Because of its simplicity, soduku is a globally popular puzzle game. A pencil, some numbers, and a few grids are all you need. A very enjoyable way to pass some time, for many, is a soduku puzzle book. It’s an added bonus that it strengthens your brain.
It’s becoming popular to use “brain workouts” to address cognitive decline. But there are other ways of delaying mental decline. Often, your brain requires a boost in mental activation and studies have revealed that hearing aids may be able to fill that role.
Cognitive Decline, What is it?
Your brain is a “use it or lose it” organ. Neural connections will fizzle without proper stimulus. That’s why Sudoku has a tendency to keep you mentally active: it causes your brain to think, to creatively make and reinforce a plethora of neural pathways.
While some mental decline is a natural part of aging, there are some factors that can accelerate or exacerbate that decline. A particularly potent hazard for your cognitive health, as an example, is hearing loss. Two things happen that powerfully impact your brain when your hearing begins to wain:
- You can’t hear as well: There’s not as much sound going in to stimulate your auditory cortex (the hearing focus of the brain). Your brain may end up changing in a way that makes it prioritize other senses like sight. These changes have been connected to a higher risk of mental decline.
- You don’t go out as much: Untreated hearing loss can cause some individuals to self-isolate in a detrimental way. Staying home to steer clear of conversations may seem simpler than going out and feeling self-conscious (specifically as your neglected hearing loss worsens). This can rob your brain of even more input.
These two things, when combined, can cause your brain to change in significant ways. Memory loss, problems concentrating, and eventually an increased risk of dementia have been connected to this type of cognitive decline.
Is Cognitive Decline Reversable With Hearing Aids?
So if your hearing loss is overlooked, this kind of mental decline can be the consequence. And it’s pretty clear what you need to do to reverse these declines: have your hearing impairment treated. For most people with hearing loss, that means a shiny new pair of properly-calibrated hearing aids.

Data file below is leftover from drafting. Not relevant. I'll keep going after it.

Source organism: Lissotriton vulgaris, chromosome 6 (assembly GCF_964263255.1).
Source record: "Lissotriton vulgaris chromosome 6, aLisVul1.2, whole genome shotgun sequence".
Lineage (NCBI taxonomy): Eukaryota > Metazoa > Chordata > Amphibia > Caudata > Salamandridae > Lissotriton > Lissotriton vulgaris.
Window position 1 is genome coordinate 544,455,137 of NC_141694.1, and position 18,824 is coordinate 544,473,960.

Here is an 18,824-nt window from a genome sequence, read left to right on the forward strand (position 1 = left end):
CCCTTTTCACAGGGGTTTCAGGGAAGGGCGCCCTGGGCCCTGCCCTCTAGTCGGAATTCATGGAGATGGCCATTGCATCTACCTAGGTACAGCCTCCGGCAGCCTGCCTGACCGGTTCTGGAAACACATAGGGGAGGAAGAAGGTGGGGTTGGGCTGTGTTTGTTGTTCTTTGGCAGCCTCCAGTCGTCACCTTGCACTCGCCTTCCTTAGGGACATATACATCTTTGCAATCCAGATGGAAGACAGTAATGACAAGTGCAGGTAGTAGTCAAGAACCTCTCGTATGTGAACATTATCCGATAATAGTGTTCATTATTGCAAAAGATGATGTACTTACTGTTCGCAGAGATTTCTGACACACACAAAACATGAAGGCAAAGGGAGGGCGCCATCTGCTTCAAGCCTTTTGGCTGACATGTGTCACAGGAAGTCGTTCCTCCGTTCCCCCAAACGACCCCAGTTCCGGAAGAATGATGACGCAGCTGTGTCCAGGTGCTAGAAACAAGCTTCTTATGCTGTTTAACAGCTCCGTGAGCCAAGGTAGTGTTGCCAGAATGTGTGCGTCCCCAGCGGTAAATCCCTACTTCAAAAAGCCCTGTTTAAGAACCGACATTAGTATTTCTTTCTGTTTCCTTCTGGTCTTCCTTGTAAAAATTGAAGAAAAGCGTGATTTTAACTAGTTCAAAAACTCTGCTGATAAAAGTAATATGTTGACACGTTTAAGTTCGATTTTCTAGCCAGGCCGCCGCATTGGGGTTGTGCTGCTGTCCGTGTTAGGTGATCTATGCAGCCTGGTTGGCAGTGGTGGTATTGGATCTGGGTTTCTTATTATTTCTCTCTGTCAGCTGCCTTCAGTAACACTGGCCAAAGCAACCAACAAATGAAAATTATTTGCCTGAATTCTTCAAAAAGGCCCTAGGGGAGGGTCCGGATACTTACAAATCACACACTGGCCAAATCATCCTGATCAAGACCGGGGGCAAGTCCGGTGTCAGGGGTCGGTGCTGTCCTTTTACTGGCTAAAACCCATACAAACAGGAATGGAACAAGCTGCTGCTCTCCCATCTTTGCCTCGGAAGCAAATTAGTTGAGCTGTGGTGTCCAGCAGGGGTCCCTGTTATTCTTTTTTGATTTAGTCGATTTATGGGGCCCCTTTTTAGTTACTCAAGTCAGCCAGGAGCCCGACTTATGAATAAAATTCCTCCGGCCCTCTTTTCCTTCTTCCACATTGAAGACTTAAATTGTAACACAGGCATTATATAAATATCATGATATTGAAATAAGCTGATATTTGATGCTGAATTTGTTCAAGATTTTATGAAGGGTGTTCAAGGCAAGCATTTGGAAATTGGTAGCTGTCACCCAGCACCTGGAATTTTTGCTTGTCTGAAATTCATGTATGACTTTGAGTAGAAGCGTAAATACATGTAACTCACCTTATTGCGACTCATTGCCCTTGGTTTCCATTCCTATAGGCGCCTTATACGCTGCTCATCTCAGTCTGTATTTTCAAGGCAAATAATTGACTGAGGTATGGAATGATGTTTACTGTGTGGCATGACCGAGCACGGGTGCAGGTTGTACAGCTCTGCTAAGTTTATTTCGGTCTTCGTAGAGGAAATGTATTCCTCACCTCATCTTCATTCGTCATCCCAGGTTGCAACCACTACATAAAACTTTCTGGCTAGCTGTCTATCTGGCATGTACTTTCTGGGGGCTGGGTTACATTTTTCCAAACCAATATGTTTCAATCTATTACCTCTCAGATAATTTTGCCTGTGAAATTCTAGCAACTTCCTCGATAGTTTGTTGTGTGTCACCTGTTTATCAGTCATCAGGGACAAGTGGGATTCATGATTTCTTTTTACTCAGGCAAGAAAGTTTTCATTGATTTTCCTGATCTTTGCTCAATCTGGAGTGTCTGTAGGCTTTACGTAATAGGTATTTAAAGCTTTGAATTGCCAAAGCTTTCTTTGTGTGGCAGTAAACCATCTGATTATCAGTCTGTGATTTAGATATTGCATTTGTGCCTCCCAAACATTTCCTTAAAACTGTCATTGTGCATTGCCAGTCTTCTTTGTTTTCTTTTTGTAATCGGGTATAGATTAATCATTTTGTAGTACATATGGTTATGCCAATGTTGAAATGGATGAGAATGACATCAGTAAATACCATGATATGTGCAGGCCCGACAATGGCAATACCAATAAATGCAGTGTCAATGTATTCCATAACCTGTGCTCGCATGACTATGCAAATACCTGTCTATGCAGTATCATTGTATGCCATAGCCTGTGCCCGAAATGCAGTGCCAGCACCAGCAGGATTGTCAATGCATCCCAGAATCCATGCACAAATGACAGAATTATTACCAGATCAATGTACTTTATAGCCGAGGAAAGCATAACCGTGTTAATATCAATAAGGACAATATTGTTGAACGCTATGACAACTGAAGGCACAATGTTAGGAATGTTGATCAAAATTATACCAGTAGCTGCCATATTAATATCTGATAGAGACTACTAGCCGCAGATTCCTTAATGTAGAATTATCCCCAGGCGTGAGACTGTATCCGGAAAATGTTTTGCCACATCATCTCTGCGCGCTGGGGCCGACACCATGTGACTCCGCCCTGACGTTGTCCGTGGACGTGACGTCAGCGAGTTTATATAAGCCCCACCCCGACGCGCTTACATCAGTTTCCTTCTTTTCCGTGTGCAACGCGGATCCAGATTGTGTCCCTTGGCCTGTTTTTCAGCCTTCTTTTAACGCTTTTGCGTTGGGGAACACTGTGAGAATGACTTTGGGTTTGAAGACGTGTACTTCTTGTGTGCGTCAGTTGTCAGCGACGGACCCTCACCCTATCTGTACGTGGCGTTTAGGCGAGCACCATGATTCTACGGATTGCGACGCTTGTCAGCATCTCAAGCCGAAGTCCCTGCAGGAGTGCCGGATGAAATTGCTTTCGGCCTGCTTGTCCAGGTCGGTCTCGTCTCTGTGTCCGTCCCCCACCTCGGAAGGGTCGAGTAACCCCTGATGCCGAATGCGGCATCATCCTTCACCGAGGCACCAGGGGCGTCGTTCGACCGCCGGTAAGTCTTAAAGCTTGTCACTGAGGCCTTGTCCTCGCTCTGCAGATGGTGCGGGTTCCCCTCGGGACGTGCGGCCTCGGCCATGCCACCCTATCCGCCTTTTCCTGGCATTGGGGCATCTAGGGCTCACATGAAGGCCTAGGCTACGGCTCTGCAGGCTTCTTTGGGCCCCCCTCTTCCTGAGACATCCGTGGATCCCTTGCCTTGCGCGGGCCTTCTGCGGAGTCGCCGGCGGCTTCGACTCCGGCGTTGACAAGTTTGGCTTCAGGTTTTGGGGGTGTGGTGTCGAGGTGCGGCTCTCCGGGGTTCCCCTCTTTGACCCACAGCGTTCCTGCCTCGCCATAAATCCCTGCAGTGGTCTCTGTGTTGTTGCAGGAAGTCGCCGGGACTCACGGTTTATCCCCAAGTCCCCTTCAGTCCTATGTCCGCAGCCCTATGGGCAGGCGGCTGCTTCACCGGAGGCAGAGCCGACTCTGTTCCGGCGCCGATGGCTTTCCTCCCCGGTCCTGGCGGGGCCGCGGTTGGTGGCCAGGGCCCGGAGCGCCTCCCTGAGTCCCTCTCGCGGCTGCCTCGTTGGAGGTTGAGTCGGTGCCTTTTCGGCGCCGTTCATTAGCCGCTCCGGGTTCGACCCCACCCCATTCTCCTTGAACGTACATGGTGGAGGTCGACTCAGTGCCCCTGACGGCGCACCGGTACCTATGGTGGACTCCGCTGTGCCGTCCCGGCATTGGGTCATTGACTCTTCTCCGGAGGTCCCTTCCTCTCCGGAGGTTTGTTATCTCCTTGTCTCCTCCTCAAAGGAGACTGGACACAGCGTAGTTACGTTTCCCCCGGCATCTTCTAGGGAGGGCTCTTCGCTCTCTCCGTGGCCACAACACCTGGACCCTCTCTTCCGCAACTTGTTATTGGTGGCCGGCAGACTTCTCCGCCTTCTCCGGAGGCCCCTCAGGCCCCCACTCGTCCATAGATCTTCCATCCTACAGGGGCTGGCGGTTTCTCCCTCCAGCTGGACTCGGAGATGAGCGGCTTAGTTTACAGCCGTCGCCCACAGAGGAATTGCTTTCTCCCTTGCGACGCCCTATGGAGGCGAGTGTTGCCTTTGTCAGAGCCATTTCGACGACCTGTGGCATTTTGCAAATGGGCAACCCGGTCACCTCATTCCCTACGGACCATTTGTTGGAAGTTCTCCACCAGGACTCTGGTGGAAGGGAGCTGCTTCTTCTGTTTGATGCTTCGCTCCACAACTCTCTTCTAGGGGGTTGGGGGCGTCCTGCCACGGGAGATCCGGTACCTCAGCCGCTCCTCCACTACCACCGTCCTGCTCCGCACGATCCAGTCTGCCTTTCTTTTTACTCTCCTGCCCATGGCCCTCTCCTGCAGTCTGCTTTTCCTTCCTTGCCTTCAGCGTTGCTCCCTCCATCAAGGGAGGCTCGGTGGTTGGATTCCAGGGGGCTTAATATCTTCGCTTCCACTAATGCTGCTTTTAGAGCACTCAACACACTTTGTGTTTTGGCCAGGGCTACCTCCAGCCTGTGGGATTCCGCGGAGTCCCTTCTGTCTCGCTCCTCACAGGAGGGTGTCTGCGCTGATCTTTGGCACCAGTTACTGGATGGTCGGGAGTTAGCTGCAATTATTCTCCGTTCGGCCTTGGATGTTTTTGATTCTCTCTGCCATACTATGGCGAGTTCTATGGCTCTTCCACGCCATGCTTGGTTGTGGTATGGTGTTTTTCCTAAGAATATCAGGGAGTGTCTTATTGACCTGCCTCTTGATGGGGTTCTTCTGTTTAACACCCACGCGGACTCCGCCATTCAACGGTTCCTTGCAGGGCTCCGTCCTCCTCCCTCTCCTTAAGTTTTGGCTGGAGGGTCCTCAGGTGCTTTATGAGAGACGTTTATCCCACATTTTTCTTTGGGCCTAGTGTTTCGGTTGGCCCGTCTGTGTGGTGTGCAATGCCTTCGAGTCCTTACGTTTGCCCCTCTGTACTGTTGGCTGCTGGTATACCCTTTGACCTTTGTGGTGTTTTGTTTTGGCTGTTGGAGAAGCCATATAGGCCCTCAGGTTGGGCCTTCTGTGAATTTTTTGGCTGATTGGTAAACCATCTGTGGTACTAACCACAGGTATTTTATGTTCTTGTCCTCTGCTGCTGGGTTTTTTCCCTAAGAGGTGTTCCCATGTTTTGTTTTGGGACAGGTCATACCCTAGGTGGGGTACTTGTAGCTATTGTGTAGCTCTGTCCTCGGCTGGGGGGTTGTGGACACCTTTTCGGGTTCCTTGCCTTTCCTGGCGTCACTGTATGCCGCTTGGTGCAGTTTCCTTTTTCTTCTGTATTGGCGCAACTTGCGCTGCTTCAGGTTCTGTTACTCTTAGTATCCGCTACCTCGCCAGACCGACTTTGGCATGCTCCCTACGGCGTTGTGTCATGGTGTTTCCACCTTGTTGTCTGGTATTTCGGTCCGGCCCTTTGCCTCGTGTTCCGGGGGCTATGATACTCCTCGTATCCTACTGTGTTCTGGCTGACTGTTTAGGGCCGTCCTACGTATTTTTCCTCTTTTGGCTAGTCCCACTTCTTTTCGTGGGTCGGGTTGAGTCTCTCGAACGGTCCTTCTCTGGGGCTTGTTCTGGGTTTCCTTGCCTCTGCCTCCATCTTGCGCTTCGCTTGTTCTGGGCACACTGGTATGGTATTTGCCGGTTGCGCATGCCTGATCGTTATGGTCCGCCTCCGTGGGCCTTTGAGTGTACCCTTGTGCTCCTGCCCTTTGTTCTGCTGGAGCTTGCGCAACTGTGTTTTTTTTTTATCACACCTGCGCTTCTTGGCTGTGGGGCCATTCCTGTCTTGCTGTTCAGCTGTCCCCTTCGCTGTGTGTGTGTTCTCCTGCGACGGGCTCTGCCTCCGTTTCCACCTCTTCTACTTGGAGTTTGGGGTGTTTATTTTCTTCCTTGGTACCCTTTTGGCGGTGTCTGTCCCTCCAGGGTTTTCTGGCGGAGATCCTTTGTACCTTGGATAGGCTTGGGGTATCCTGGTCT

The degree to which hearing aids can slow cognitive decline is both unexpected and well-corroborated. Scientists at the University of Melbourne interviewed around 100 adults between the ages of 62-82, all of whom had some kind of hearing loss. Over 97% of those adults who used their hearing aids for at least 18 months revealed a stabilization or even reversal of that mental decline.
That’s an almost universal improvement, just from using hearing aids. That tells us a couple of things:
- One of the principal functions of hearing aids is to keep you in your social circle. And the more social you are, the more involved your brain stays. It’s easier (and more fun) to hang with your friends when you can understand the conversation!
- Finding ways to activate your auditory cortex would be helpful because stimulation is the key to mental well being. As long as you continue to hear (with the assistance of hearing aids), this major region of your brain will remain stimulated, active, and healthy.
Doesn’t Mean Sudoku is a Bad Idea
The University of Melbourne research isn’t an outlier. If you have untreated hearing loss, many studies have demonstrated that wearing hearing aids can help decrease cognitive decline. The dilemma is that not everyone knows that they have hearing loss. You may not even recognize the early symptoms. So if you’re feeling forgetful, strained, or even a bit spacier than normal, it might be worth talking with your hearing specialist.
That hearing aids are so effective doesn’t necessarily mean you should quit doing Sudoku or other brain games. Keeping your brain nimble and involved in a number of different ways can help expand the total cognitive strength of your executive functions. Both hearing aids and Sudoku can help you exercise your brain and keep yourself mentally fit.